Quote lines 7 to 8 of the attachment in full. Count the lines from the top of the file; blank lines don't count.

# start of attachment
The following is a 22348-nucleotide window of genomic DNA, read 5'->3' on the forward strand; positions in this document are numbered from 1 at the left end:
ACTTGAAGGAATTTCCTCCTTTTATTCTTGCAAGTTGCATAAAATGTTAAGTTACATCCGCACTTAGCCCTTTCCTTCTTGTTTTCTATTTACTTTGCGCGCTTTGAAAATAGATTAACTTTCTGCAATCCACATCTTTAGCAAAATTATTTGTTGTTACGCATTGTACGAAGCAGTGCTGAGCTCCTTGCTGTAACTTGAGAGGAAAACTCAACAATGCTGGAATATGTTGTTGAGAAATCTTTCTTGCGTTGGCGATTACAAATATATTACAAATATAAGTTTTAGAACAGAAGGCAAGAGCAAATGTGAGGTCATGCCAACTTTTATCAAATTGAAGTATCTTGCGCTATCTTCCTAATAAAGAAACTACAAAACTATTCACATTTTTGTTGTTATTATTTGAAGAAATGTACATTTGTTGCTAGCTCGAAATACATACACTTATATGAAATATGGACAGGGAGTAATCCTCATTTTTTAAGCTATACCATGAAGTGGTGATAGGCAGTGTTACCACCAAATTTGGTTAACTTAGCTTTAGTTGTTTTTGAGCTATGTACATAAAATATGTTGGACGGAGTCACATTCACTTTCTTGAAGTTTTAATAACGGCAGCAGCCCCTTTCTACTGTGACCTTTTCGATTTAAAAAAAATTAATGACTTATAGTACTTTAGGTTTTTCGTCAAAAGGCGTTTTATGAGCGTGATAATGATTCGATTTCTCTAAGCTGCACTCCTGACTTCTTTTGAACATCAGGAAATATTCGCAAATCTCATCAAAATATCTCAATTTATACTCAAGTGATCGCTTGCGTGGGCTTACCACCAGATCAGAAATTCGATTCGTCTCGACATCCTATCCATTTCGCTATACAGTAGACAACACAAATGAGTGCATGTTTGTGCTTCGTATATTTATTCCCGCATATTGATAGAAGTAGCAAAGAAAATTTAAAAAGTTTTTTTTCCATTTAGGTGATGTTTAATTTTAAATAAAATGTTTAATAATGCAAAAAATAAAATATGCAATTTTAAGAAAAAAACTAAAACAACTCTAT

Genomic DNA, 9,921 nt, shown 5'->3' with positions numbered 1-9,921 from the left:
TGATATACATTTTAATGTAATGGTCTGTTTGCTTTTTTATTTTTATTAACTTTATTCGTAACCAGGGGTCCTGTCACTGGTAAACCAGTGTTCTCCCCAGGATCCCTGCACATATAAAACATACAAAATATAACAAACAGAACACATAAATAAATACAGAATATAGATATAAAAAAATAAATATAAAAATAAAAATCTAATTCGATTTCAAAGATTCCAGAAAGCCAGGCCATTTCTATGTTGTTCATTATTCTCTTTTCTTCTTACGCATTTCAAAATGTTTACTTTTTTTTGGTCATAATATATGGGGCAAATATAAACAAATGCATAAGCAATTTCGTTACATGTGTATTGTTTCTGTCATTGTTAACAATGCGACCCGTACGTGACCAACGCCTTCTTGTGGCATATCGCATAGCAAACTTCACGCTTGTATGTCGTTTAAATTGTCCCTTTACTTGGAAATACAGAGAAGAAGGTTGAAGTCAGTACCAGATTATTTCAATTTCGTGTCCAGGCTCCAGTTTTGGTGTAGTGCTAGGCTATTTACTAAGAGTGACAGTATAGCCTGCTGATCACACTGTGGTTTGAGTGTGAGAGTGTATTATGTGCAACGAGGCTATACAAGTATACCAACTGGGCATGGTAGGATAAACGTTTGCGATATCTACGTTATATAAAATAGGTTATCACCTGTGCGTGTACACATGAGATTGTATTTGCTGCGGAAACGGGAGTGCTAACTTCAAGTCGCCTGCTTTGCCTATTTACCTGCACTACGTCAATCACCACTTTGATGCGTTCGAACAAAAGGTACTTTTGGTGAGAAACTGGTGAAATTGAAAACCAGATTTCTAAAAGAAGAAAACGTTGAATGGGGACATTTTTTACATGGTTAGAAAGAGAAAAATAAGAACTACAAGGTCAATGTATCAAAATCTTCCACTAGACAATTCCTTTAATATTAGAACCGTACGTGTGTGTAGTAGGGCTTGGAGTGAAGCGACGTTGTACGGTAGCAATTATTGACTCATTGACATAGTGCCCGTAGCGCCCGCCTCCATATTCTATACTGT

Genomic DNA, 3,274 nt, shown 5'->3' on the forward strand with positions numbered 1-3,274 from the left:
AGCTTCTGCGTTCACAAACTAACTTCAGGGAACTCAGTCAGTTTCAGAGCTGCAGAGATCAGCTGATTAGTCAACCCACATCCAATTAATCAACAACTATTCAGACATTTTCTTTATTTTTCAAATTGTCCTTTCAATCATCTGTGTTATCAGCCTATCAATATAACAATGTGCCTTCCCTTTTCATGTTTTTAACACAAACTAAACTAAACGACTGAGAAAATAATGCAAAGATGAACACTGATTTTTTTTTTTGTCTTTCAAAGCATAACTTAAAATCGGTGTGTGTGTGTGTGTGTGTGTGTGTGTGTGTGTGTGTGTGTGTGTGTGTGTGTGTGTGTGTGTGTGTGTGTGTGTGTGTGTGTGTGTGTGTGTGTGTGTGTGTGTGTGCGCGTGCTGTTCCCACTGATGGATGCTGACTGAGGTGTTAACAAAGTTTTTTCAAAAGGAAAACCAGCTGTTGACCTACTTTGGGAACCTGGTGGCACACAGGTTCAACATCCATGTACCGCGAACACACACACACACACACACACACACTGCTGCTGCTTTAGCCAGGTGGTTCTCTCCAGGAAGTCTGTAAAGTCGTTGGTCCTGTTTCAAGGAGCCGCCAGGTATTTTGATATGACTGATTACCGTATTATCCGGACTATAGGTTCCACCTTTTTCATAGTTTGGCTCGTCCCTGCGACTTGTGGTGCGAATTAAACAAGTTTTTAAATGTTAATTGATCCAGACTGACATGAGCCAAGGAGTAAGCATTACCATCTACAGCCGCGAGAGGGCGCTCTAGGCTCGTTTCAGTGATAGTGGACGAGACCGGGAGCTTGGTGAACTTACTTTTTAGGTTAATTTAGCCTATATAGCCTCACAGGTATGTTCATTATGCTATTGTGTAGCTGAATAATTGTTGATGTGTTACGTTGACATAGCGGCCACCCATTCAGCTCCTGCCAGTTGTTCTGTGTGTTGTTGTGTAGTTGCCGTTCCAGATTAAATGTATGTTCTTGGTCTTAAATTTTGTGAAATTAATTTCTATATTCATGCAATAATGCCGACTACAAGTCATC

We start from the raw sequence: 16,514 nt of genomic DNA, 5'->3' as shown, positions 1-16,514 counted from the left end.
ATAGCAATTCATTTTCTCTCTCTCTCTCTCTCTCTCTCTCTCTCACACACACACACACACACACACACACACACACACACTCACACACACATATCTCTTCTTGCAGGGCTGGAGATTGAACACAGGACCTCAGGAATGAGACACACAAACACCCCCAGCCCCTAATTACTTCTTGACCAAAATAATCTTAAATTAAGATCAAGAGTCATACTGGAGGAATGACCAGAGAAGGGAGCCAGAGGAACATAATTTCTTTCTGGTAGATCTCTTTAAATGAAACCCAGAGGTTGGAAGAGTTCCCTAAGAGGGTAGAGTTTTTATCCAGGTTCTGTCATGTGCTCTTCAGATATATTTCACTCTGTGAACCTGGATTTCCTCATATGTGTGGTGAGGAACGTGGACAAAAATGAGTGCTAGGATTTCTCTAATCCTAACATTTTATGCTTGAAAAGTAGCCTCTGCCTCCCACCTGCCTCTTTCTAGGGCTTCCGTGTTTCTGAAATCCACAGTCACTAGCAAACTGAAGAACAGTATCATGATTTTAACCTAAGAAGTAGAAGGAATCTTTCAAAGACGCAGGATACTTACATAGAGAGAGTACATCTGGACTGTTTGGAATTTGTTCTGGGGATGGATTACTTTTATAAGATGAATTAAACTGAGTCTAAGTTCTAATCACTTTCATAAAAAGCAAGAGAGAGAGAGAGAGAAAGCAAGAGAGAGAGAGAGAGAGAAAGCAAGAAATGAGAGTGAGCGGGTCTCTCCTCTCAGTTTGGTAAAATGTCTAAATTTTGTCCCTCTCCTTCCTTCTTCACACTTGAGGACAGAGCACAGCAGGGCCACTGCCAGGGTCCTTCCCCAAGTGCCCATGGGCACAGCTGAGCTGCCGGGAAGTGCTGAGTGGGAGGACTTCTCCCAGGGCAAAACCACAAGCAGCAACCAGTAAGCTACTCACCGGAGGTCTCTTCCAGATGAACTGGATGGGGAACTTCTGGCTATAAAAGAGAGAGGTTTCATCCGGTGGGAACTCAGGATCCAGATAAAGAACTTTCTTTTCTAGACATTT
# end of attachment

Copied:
We start from the raw sequence: 16,514 nt of genomic DNA, 5'->3' as shown, positions 1-16,514 counted from the left end.
ATAGCAATTCATTTTCTCTCTCTCTCTCTCTCTCTCTCTCTCTCACACACACACACACACACACACACACACACACACACTCACACACACATATCTCTTCTTGCAGGGCTGGAGATTGAACACAGGACCTCAGGAATGAGACACACAAACACCCCCAGCCCCTAATTACTTCTTGACCAAAATAATCTTAAATTAAGATCAAGAGTCATACTGGAGGAATGACCAGAGAAGGGAGCCAGAGGAACATAATTTCTTTCTGGTAGATCTCTTTAAATGAAACCCAGAGGTTGGAAGAGTTCCCTAAGAGGGTAGAGTTTTTATCCAGGTTCTGTCATGTGCTCTTCAGATATATTTCACTCTGTGAACCTGGATTTCCTCATATGTGTGGTGAGGAACGTGGACAAAAATGAGTGCTAGGATTTCTCTAATCCTAACATTTTATGCTTGAAAAGTAGCCTCTGCCTCCCACCTGCCTCTTTCTAGGGCTTCCGTGTTTCTGAAATCCACAGTCACTAGCAAACTGAAGAACAGTATCATGATTTTAACCTAAGAAGTAGAAGGAATCTTTCAAAGACGCAGGATACTTACATAGAGAGAGTACATCTGGACTGTTTGGAATTTGTTCTGGGGATGGATTACTTTTATAAGATGAATTAAACTGAGTCTAAGTTCTAATCACTTTCATAAAAAGCAAGAGAGAGAGAGAGAGAAAGCAAGAGAGAGAGAGAGAGAGAAAGCAAGAAATGAGAGTGAGCGGGTCTCTCCTCTCAGTTTGGTAAAATGTCTAAATTTTGTCCCTCTCCTTCCTTCTTCACACTTGAGGACAGAGCACAGCAGGGCCACTGCCAGGGTCCTTCCCCAAGTGCCCATGGGCACAGCTGAGCTGCCGGGAAGTGCTGAGTGGGAGGACTTCTCCCAGGGCAAAACCACAAGCAGCAACCAGTAAGCTACTCACCGGAGGTCTCTTCCAGATGAACTGGATGGGGAACTTCTGGCTATAAAAGAGAGAGGTTTCATCCGGTGGGAACTCAGGATCCAGATAAAGAACTTTCTTTTCTAGACATTT